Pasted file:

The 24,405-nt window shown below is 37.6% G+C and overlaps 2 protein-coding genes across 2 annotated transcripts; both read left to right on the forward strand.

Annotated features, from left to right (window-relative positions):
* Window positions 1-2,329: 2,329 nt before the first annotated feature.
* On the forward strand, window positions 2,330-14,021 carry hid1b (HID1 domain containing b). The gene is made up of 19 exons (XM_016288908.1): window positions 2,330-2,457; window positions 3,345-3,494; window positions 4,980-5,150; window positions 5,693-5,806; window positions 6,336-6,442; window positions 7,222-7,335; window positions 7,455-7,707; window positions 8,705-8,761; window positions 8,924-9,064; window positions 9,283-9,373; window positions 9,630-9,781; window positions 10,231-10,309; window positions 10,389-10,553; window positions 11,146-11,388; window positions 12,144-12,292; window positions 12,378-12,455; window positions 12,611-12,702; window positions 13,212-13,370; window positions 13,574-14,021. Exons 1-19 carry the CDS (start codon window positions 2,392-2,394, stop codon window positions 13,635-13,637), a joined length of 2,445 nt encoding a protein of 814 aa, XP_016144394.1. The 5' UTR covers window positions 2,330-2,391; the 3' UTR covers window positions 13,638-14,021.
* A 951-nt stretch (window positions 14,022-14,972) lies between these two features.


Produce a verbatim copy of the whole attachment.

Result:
The 24,405-nt window shown below is 37.6% G+C and overlaps 2 protein-coding genes across 2 annotated transcripts; both read left to right on the forward strand.

Annotated features, from left to right (window-relative positions):
* Window positions 1-2,329: 2,329 nt before the first annotated feature.
* On the forward strand, window positions 2,330-14,021 carry hid1b (HID1 domain containing b). The gene is made up of 19 exons (XM_016288908.1): window positions 2,330-2,457; window positions 3,345-3,494; window positions 4,980-5,150; window positions 5,693-5,806; window positions 6,336-6,442; window positions 7,222-7,335; window positions 7,455-7,707; window positions 8,705-8,761; window positions 8,924-9,064; window positions 9,283-9,373; window positions 9,630-9,781; window positions 10,231-10,309; window positions 10,389-10,553; window positions 11,146-11,388; window positions 12,144-12,292; window positions 12,378-12,455; window positions 12,611-12,702; window positions 13,212-13,370; window positions 13,574-14,021. Exons 1-19 carry the CDS (start codon window positions 2,392-2,394, stop codon window positions 13,635-13,637), a joined length of 2,445 nt encoding a protein of 814 aa, XP_016144394.1. The 5' UTR covers window positions 2,330-2,391; the 3' UTR covers window positions 13,638-14,021.
* A 951-nt stretch (window positions 14,022-14,972) lies between these two features.